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The only problem I have with "riddles" being solved by typing in answers is that often they're solveable regardless of character intelligence. I'd think riddles would be better suited to int checks. Low int doesn't get the answer, average int gets the answer in a group of answers, high Int gets the answer by itself.

If you're talking game lore or passwords to be found and entered...then again it comes to it, if I have a slip of paper in the possession of the my PC, why do I as the player need to enter the password...?


I do have that issue with intelligence not factoring in too. But then you need to give big dumb characters a way to "win" too. Especially if it's main-story driven.

As for the slip of paper, you still have to realize that that slip of paper has to do with that certain puzzle and maybe still have to manipulate the words on the note befoer deriving the answer.

"tak the first three letters of my name and add it to the last three letters of the season of the dead. -sunsarr" -> sunsarr + winter - sunter

#37
JFSOCC

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The problems with typing in answers are largely practical. Capitalisation, spelling errors, spaces, exact phrases. You can know the answer and still go wrogn while typing it in.
These things are not insurmountable, I think, but it's interesting to see how to do it.

Edited by JFSOCC, 30 October 2012 - 04:26 AM.


#38
Hassat Hunter

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Baldur's Gate 2 had another one similar to this: it was the human skin armor quest. The answer could be solevd from the letters that the tanner gives you but once you knew the first three or four letters, it didn't matter what the rest of the puzzle was because you could always "game" the multiple choice questions into figuring out which was the right one.

In that case it probably would be better to have the answer be a mechanical device with all letters of the alphabet, still than having it be typed.
IMO.

All in all, there are too much puzzle types to just say yes or no here. Think the Jehova puzzle of Indiana Jones III (where the J was a trap too). Actually stuff like that (The I/J) would be a major bummer for type in answer solutions ;).

The only problem I have with "riddles" being solved by typing in answers is that often they're solveable regardless of character intelligence. I'd think riddles would be better suited to int checks. Low int doesn't get the answer, average int gets the answer in a group of answers, high Int gets the answer by itself.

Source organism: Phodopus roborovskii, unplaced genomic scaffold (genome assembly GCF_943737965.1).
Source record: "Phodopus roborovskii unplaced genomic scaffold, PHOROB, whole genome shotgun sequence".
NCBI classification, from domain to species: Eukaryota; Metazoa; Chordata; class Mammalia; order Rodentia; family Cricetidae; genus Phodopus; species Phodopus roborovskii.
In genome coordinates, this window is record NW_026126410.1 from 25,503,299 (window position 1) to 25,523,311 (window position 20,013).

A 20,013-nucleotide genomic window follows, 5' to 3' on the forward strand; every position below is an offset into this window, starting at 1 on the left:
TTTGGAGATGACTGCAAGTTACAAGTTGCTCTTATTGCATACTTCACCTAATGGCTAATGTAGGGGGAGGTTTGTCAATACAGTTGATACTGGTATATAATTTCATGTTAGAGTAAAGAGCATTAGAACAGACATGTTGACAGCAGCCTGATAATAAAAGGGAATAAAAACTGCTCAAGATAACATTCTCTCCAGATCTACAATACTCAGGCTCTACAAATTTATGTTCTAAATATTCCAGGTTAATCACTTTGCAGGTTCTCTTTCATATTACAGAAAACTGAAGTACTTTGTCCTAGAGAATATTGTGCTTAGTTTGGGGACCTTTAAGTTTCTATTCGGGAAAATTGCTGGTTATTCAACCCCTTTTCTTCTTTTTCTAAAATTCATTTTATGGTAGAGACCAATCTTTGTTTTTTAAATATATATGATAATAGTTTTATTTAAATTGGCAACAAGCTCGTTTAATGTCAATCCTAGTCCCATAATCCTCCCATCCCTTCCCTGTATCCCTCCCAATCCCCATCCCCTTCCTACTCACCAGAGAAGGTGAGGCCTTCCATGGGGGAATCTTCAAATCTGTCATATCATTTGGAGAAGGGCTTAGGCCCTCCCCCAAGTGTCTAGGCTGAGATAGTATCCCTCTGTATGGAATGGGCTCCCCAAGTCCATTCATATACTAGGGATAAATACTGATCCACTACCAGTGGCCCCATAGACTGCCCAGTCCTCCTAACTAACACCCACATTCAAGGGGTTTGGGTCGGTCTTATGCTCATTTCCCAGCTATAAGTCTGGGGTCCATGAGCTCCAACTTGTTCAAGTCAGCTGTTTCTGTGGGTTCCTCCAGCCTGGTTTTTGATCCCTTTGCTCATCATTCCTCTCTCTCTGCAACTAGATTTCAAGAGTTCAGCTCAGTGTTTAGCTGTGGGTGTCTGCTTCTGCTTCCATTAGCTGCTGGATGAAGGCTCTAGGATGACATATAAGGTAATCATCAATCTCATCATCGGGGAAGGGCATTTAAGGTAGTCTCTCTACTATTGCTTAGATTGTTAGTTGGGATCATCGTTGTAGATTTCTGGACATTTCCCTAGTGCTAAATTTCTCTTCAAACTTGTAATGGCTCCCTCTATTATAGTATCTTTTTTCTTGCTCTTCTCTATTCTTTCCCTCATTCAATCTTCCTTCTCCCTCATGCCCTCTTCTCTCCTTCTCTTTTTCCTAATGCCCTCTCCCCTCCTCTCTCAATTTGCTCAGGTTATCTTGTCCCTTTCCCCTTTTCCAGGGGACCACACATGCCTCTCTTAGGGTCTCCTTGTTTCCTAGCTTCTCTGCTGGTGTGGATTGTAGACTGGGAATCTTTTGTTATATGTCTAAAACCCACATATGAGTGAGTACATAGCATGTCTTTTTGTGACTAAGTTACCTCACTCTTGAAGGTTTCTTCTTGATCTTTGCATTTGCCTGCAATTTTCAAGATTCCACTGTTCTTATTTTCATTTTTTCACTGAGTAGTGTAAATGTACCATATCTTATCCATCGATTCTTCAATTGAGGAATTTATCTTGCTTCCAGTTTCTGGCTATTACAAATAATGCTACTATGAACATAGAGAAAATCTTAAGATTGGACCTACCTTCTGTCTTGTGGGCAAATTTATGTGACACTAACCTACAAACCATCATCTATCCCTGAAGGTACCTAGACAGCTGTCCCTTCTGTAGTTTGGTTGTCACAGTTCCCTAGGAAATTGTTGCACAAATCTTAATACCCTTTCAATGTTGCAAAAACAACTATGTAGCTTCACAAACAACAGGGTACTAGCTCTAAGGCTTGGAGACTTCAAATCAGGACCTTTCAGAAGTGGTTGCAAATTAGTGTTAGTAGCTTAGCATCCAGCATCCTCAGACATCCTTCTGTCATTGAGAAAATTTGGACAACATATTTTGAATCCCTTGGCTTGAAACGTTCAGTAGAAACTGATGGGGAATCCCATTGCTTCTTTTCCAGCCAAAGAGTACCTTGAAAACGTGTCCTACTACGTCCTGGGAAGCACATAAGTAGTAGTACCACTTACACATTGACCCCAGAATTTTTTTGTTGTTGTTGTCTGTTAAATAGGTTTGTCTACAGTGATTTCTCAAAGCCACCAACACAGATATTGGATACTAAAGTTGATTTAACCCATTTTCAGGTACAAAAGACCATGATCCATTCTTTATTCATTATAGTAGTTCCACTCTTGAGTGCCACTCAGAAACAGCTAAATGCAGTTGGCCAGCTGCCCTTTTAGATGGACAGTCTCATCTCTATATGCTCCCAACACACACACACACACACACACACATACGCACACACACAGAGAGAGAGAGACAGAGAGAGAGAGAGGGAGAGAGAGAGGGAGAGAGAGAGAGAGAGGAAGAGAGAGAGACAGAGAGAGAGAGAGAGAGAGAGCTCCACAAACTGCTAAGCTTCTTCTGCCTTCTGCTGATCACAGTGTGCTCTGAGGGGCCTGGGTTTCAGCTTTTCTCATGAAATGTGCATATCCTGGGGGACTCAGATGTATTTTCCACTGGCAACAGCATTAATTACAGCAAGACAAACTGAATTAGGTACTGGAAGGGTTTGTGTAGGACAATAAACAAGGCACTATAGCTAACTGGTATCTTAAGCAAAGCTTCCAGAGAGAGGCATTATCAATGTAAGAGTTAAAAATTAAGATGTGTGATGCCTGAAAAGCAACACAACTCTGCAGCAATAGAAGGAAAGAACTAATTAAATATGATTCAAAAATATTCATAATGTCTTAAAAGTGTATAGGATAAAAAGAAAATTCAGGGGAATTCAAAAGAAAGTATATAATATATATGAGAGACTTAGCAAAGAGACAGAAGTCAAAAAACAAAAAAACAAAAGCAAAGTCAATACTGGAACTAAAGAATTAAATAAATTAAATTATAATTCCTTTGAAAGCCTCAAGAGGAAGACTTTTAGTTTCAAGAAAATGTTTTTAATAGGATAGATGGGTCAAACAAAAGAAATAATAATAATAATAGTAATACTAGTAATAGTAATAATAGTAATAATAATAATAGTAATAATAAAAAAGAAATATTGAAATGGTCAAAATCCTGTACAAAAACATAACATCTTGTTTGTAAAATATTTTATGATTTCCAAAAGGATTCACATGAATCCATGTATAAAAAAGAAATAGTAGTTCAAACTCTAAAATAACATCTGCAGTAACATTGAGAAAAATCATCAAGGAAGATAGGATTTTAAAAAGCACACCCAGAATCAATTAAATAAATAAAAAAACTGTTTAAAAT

Yeah, that doesn't work so well. Let me cite KOTOR2's puzzle with the elevator on Peragus. A puzzle isn't much of a puzzle if the answer is plainly given if you have high INT as a character...
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#39
BaronVonChateau

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Jasede mentioned Krondor's riddle chests where you have to scrolls a limited amount of letters to answer of the riddle. If I'm correct, the amount of possible letter for each slot was limited to 4, which solves or at least reduce the mistakes one could do by typing the answer. On top of that, they were purely optional but provided a nice distraction to the game itself, while still being consistent with the setting and gameplay.

Also, I think that language is a non-issue. Even when I was a young Internetless unhappy non-english speaker, I would pick up a dictionary and translate the words while playing TES : ARENA and World of Xeen.

#40
Ieo

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This whole exercise skirts around the real issue:

How do you design a riddle/puzzle where players are far more likely to stick around and attempt to solve it rather than instantly search the internet?

Hint: I suspect the "free-form type in words" model would rank high in the frustration scale and encourage the most metagaming/cheating/what-have-you. :biggrin: And keep in mind that the game example cited in OP was actually released before the World Wide Web. It's not terribly important what the few posters here insist they would never do--Obsidian has to think about the thousands of backers and future potential players of the game in the currently completely-connected (consonance!) world.

Here are other implementation examples from the games I expect the vast majority of PE backers to have played:
  • Lore memory riddles -> Durlag's Tower in BG1 or Amaunator's temple in BG2 (i.e. "pay attention and read, you dope")
  • Physical object-word puzzles -> Asylum in BG2, the room with the chest and statues
  • Multiple choice dialogue options -> Watcher's Keep in BG2 with the imp, or the djinn in the Athkatla circus tent
  • Physical puzzles -> DA:O bridge pressure plate puzzle
  • Crossword-type minigame -> I've never actually seen this, but limiting word length and cross-referencing letter locations might work out
Personally, I like #1 and #2 best.


Jasede mentioned Krondor's riddle chests where you have to scrolls a limited amount of letters to answer of the riddle. If I'm correct, the amount of possible letter for each slot was limited to 4, which solves or at least reduce the mistakes one could do by typing the answer. On top of that, they were purely optional but provided a nice distraction to the game itself, while still being consistent with the setting and gameplay.

Also, I think that language is a non-issue. Even when I was a young Internetless unhappy non-english speaker, I would pick up a dictionary and translate the words while playing TES : ARENA and World of Xeen.


Limitations on both word length and available letters would certainly simplify things. As for your last comment: In other words, now that you have Internet, you wouldn't unhappily be forced to pick up a dictionary and translate. :p